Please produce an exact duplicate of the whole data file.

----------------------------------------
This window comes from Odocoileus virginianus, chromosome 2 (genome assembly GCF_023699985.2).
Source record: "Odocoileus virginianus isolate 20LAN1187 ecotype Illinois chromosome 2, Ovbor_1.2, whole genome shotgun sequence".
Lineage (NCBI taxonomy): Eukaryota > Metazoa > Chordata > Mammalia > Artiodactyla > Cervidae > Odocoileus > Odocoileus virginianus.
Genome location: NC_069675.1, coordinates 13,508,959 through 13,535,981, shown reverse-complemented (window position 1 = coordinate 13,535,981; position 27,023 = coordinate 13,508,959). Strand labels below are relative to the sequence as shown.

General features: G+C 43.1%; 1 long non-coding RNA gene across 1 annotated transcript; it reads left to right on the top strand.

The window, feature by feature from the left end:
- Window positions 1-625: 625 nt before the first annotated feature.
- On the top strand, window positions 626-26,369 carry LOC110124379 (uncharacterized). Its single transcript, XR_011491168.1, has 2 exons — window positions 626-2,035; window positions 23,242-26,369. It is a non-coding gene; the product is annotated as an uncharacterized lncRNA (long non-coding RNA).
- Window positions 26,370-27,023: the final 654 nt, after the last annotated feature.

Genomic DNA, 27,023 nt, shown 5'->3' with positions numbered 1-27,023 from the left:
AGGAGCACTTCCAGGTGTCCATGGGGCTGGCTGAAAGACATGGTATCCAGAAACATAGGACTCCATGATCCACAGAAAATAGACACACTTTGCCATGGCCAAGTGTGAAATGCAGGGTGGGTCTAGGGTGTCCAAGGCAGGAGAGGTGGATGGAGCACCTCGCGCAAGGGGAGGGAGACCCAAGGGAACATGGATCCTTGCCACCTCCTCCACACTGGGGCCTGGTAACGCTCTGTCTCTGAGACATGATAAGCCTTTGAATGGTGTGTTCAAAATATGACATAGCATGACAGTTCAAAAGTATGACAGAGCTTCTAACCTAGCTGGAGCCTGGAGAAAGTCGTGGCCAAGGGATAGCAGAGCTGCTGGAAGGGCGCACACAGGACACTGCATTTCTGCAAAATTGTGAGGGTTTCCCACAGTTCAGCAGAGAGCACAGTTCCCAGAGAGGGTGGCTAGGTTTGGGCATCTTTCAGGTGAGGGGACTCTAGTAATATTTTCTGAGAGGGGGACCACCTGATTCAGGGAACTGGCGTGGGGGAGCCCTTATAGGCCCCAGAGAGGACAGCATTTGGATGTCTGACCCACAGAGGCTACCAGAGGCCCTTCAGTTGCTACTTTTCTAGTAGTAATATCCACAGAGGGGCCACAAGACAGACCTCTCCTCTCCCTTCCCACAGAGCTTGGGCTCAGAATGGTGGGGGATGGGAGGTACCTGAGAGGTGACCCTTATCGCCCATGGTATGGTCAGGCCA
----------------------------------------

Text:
This window comes from Odocoileus virginianus, chromosome 2 (genome assembly GCF_023699985.2).
Source record: "Odocoileus virginianus isolate 20LAN1187 ecotype Illinois chromosome 2, Ovbor_1.2, whole genome shotgun sequence".
Lineage (NCBI taxonomy): Eukaryota > Metazoa > Chordata > Mammalia > Artiodactyla > Cervidae > Odocoileus > Odocoileus virginianus.
Genome location: NC_069675.1, coordinates 13,508,959 through 13,535,981, shown reverse-complemented (window position 1 = coordinate 13,535,981; position 27,023 = coordinate 13,508,959). Strand labels below are relative to the sequence as shown.

General features: G+C 43.1%; 1 long non-coding RNA gene across 1 annotated transcript; it reads left to right on the top strand.

The window, feature by feature from the left end:
- Window positions 1-625: 625 nt before the first annotated feature.
- On the top strand, window positions 626-26,369 carry LOC110124379 (uncharacterized). Its single transcript, XR_011491168.1, has 2 exons — window positions 626-2,035; window positions 23,242-26,369. It is a non-coding gene; the product is annotated as an uncharacterized lncRNA (long non-coding RNA).
- Window positions 26,370-27,023: the final 654 nt, after the last annotated feature.

Genomic DNA, 27,023 nt, shown 5'->3' with positions numbered 1-27,023 from the left:
AGGAGCACTTCCAGGTGTCCATGGGGCTGGCTGAAAGACATGGTATCCAGAAACATAGGACTCCATGATCCACAGAAAATAGACACACTTTGCCATGGCCAAGTGTGAAATGCAGGGTGGGTCTAGGGTGTCCAAGGCAGGAGAGGTGGATGGAGCACCTCGCGCAAGGGGAGGGAGACCCAAGGGAACATGGATCCTTGCCACCTCCTCCACACTGGGGCCTGGTAACGCTCTGTCTCTGAGACATGATAAGCCTTTGAATGGTGTGTTCAAAATATGACATAGCATGACAGTTCAAAAGTATGACAGAGCTTCTAACCTAGCTGGAGCCTGGAGAAAGTCGTGGCCAAGGGATAGCAGAGCTGCTGGAAGGGCGCACACAGGACACTGCATTTCTGCAAAATTGTGAGGGTTTCCCACAGTTCAGCAGAGAGCACAGTTCCCAGAGAGGGTGGCTAGGTTTGGGCATCTTTCAGGTGAGGGGACTCTAGTAATATTTTCTGAGAGGGGGACCACCTGATTCAGGGAACTGGCGTGGGGGAGCCCTTATAGGCCCCAGAGAGGACAGCATTTGGATGTCTGACCCACAGAGGCTACCAGAGGCCCTTCAGTTGCTACTTTTCTAGTAGTAATATCCACAGAGGGGCCACAAGACAGACCTCTCCTCTCCCTTCCCACAGAGCTTGGGCTCAGAATGGTGGGGGATGGGAGGTACCTGAGAGGTGACCCTTATCGCCCATGGTATGGTCAGGCCA